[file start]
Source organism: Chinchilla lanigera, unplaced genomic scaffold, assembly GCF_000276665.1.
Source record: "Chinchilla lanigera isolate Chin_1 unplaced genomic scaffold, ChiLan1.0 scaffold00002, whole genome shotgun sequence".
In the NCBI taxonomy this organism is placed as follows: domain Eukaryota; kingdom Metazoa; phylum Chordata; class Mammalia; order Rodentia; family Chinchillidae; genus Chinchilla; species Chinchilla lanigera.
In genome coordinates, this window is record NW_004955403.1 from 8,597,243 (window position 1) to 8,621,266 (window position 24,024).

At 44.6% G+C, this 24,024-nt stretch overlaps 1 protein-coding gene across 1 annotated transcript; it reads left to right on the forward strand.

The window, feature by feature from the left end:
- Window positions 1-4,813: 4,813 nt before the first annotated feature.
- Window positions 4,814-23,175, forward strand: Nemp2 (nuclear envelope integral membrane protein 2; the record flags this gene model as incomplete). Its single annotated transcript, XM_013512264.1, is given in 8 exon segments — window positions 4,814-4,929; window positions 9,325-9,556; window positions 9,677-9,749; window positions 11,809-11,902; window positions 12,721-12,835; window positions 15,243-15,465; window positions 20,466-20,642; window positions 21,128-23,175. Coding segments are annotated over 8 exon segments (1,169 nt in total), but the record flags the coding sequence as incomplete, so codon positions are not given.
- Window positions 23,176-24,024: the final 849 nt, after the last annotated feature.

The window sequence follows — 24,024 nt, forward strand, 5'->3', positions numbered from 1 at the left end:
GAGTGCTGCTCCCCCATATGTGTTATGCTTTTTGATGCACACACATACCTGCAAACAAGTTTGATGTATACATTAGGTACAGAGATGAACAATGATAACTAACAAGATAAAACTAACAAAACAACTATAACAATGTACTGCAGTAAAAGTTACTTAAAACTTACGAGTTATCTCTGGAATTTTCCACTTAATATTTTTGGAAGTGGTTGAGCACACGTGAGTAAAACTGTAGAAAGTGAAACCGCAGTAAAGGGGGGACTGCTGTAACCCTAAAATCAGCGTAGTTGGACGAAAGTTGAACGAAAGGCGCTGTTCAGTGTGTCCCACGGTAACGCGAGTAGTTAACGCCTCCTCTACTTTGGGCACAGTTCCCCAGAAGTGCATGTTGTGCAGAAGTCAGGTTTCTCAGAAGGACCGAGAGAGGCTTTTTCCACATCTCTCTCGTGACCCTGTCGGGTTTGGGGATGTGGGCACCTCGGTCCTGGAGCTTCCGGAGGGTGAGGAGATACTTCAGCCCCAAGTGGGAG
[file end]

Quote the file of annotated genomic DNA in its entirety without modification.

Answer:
Source organism: Chinchilla lanigera, unplaced genomic scaffold, assembly GCF_000276665.1.
Source record: "Chinchilla lanigera isolate Chin_1 unplaced genomic scaffold, ChiLan1.0 scaffold00002, whole genome shotgun sequence".
In the NCBI taxonomy this organism is placed as follows: domain Eukaryota; kingdom Metazoa; phylum Chordata; class Mammalia; order Rodentia; family Chinchillidae; genus Chinchilla; species Chinchilla lanigera.
In genome coordinates, this window is record NW_004955403.1 from 8,597,243 (window position 1) to 8,621,266 (window position 24,024).

At 44.6% G+C, this 24,024-nt stretch overlaps 1 protein-coding gene across 1 annotated transcript; it reads left to right on the forward strand.

The window, feature by feature from the left end:
- Window positions 1-4,813: 4,813 nt before the first annotated feature.
- Window positions 4,814-23,175, forward strand: Nemp2 (nuclear envelope integral membrane protein 2; the record flags this gene model as incomplete). Its single annotated transcript, XM_013512264.1, is given in 8 exon segments — window positions 4,814-4,929; window positions 9,325-9,556; window positions 9,677-9,749; window positions 11,809-11,902; window positions 12,721-12,835; window positions 15,243-15,465; window positions 20,466-20,642; window positions 21,128-23,175. Coding segments are annotated over 8 exon segments (1,169 nt in total), but the record flags the coding sequence as incomplete, so codon positions are not given.
- Window positions 23,176-24,024: the final 849 nt, after the last annotated feature.

The window sequence follows — 24,024 nt, forward strand, 5'->3', positions numbered from 1 at the left end:
GAGTGCTGCTCCCCCATATGTGTTATGCTTTTTGATGCACACACATACCTGCAAACAAGTTTGATGTATACATTAGGTACAGAGATGAACAATGATAACTAACAAGATAAAACTAACAAAACAACTATAACAATGTACTGCAGTAAAAGTTACTTAAAACTTACGAGTTATCTCTGGAATTTTCCACTTAATATTTTTGGAAGTGGTTGAGCACACGTGAGTAAAACTGTAGAAAGTGAAACCGCAGTAAAGGGGGGACTGCTGTAACCCTAAAATCAGCGTAGTTGGACGAAAGTTGAACGAAAGGCGCTGTTCAGTGTGTCCCACGGTAACGCGAGTAGTTAACGCCTCCTCTACTTTGGGCACAGTTCCCCAGAAGTGCATGTTGTGCAGAAGTCAGGTTTCTCAGAAGGACCGAGAGAGGCTTTTTCCACATCTCTCTCGTGACCCTGTCGGGTTTGGGGATGTGGGCACCTCGGTCCTGGAGCTTCCGGAGGGTGAGGAGATACTTCAGCCCCAAGTGGGAG